Hope this helps!

Aloha!

Ken
SixFeetandGlassy.com
Photojournalist/SurfPhotogNewbie

#26 Bombsight

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Posted 04 June 2010 - 06:21 AM

Sometimes, like after just getting out of the water, you dont have the oils around the nose & ears ..... unless you have cotton mouth from smoking weed ...... you always have spit. That trusty old spit! :B):

#27 colinjames

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Posted 06 August 2010 - 11:50 AM

When I first encountered the problem of water droplets, I tried Rain-x, which was not the way to go. Spit is the best I have found as well.

#28 CamDiver

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Posted 07 August 2010 - 03:36 PM

Spit, Spit and more Spit. I've been dunking a Liquid Eye housing with a trusted old 400d. Thus far working just with a flat port, have just collected the 15mm Fisheye and will pick up the dome on Monday. I was too instructed on the nose or ear oil method by a 14 year surf photo veteran, the owner of Liquid Eye. This is to be done at the beginning of the session and whenever you feel it needs repeating. I have just been using spit most of the time. I normally give it a good coating prior to the session and then let it dry in the sun. When I first get in I clean the port and keep it under water. Every time I shoot once I then give a little spit and rub it over and then kepe the housing in the water and lift it out only when I have a shot coming. I find I have about ten or so seconds before the water film starts to disintegrate across the port. Long enough to get the shot at least.

Cheers,
Mark.

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#29 colinjames

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Posted 11 March 2011 - 02:47 PM

I agree, the spit and rinse technique is the way to go for sure.

#30 CamDiver

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Posted 16 March 2011 - 12:16 AM

The secret revealed:

Potato's, pure and simple. Someone mentioned a while back about spitting seems to provide best results after eating french fries. Connected? I'm hitting the surf most days now and have started rubbing a freshly cut potato onto the port about 20 minutes before hitting the water. Let it dry and off I go. It maintains a thin film of water on the port after emerging from the water for about a solid minute. This deteriorates in duration with the extended time in the water.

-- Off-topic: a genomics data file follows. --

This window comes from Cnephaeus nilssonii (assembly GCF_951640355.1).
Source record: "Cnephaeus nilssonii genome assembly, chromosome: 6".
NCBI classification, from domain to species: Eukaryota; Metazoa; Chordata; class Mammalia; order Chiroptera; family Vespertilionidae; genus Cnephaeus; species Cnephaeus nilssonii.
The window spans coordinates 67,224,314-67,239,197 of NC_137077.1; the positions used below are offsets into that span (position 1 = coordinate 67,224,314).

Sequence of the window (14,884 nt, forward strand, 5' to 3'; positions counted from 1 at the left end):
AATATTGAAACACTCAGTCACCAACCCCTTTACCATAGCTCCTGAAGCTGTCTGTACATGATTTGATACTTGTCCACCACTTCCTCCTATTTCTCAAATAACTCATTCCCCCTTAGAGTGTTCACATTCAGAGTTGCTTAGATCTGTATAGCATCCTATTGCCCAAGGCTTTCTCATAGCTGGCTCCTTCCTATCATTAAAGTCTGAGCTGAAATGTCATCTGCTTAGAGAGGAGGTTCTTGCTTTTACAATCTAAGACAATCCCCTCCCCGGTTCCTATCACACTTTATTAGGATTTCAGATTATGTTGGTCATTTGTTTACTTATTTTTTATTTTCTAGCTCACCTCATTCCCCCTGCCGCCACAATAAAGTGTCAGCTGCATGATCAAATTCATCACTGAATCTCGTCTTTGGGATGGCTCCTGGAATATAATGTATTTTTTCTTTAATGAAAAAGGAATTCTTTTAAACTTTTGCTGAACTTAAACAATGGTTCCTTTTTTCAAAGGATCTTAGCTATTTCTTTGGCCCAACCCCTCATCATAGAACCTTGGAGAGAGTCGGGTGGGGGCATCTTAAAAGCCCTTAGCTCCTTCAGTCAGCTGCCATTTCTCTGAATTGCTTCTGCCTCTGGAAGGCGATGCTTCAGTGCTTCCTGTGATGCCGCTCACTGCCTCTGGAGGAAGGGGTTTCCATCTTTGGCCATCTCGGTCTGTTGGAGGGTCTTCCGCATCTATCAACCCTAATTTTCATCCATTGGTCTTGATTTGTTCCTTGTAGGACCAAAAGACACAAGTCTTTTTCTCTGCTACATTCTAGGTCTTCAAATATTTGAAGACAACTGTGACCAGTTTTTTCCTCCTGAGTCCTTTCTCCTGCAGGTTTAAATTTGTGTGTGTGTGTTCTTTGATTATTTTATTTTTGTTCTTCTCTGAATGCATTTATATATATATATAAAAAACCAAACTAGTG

Spuds guys, that's the answer.

Cheers,
Mark.

The Sharks of the Forgotten Islands

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#31 brisa125

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Posted 16 August 2011 - 03:28 AM

If the port is new and free of scratches then you should be fine.
Clean it with washing up liquid. (Pat the port, don't rub, just incase there's grit on your cloth) rinse with clean water and leave it to dry.

Make sure nothing touches it in the mean time. I have a plastic column that is taller than the port and then put a cloth over the top and secure with elastic band.

Then before going in the water spit and lick the port and let it dry for a minute or so. That should work a treat. If an spots aren't clearing then lick that one bit.

Make sure you don't have anything on your lips like suncream etc and be weary of what you've eaten. Cleaning your teeth before you go surfing helps.

#32 Tierza

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Posted 02 August 2012 - 12:57 PM

Wow,

The spit technique is such a smart and simple fix. Thanks for everyone's input.

I own a Women's Surf Camp in Costa Rica and we shoot a lot of pictures of clients. We have only recently thought about shooting from the water (instead of from the shore). This tip will prove to be very handy.

Thanks again,

Tierza
Owner of Pura Vida Adventures

#33 Kendog

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Posted 21 June 2014 - 07:03 PM

I've been a surf photographer on shore and in the water since the 80's and my first underwater camera was a Nikonos I.  Back then I used Cascade diswasher soap, but had to mortar and pestle the grains of the gritty soap for fear I would scratch the lens.  Now, there is "Liquid Cascade", and as you know from the TV commercials, this will not only let water sheet off of wineglasses in the dishwasher, but also off of the surface of your air/water interface camera lens.

 

Just take that bottle of Liquid Cascade and transfer a little of it into a small squeeze bottle like a spent Visine bottle.  Keep this little bottle in your photo bag.  It only takes one drop, you know.  So first put a drop between your thumb and forefinger and rub them together to clean that forefinger surface from any foreign debris.  Rinse it off and put another solitary drop onto your forefinger and rub it gently onto the lens surface just before you go into the water.  In other words, don't treat the lens, walk away, and let it dry on there.  That might be bad for the seals of your housing or underwater camera.  Apply it just before going into the water.  This simple method has served me well for many years.